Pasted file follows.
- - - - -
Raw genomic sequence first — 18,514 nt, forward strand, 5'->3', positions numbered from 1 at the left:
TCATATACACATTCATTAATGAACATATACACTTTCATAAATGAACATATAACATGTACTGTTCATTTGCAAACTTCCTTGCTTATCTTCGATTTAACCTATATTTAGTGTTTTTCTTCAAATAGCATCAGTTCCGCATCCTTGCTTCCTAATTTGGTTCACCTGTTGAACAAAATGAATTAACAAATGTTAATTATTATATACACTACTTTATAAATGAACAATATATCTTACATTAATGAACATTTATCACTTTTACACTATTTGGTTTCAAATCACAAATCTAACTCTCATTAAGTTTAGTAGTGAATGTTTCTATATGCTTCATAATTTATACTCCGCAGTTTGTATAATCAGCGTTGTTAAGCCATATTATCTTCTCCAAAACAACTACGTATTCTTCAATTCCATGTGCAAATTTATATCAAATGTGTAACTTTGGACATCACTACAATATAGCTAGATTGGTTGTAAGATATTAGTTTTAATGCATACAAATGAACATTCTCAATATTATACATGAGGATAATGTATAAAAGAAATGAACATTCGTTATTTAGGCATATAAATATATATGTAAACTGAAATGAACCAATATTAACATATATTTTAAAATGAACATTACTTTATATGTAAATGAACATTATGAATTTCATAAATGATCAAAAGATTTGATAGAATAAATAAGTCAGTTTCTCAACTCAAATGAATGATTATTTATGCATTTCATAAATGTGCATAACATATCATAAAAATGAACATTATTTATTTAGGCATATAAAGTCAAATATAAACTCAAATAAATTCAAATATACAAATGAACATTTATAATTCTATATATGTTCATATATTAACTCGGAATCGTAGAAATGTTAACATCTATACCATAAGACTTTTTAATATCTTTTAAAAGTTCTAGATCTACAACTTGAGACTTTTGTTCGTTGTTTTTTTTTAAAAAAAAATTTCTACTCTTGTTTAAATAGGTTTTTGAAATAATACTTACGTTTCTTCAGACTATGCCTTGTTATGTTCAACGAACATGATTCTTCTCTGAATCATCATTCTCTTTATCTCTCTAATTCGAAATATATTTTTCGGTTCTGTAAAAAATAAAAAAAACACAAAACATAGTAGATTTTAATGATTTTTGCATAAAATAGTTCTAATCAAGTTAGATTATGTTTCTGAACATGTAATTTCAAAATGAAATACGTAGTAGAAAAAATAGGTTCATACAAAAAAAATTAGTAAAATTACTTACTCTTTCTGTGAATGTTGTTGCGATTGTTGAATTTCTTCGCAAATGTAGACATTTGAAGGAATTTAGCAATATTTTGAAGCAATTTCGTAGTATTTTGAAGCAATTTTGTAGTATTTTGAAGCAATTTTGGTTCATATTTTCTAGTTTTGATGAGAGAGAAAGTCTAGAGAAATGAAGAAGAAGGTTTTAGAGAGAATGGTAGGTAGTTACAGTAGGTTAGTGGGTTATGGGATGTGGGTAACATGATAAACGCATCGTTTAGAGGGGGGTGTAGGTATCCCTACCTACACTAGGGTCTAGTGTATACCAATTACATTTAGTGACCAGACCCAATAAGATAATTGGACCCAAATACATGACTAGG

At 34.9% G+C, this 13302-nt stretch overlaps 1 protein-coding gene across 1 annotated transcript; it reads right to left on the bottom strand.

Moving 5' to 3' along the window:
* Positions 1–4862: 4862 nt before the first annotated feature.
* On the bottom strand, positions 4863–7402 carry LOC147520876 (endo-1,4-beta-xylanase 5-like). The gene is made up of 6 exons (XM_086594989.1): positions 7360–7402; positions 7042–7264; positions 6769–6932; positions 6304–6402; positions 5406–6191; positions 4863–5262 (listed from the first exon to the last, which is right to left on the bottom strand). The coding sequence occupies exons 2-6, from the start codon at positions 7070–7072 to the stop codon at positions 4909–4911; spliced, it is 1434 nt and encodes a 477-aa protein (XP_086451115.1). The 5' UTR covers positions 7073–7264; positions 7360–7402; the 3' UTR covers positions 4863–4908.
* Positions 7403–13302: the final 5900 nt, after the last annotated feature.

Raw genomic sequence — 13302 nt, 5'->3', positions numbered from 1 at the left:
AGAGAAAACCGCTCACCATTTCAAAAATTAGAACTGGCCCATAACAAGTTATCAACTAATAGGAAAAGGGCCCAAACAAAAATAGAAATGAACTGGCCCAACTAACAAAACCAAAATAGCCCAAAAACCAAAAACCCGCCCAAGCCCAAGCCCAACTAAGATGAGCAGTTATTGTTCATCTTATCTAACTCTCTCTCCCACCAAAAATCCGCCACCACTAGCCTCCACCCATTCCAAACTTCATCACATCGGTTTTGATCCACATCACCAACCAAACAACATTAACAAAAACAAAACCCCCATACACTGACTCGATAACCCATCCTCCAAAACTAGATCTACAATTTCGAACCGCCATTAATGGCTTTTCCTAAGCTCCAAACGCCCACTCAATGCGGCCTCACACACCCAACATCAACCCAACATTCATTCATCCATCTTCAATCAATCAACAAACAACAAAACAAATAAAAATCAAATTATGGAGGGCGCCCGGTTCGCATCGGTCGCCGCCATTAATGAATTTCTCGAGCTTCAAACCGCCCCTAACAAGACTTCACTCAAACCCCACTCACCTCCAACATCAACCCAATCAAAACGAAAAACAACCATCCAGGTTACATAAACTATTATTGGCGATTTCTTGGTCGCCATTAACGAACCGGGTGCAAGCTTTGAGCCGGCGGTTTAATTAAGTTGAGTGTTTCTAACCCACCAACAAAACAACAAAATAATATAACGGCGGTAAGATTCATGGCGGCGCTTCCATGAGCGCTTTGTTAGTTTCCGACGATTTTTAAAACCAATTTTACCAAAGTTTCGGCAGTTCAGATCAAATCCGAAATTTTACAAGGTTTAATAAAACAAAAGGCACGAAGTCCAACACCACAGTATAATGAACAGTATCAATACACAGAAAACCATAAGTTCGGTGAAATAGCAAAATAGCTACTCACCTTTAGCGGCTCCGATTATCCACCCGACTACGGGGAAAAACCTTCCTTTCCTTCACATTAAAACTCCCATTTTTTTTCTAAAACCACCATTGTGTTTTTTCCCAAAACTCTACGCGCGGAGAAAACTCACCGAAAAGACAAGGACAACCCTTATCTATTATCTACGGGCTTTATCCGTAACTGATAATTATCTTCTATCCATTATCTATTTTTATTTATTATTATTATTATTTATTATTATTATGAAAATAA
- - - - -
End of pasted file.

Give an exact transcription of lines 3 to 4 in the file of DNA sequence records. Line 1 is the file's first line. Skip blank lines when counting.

At 34.9% G+C, this 13302-nt stretch overlaps 1 protein-coding gene across 1 annotated transcript; it reads right to left on the bottom strand.

Moving 5' to 3' along the window: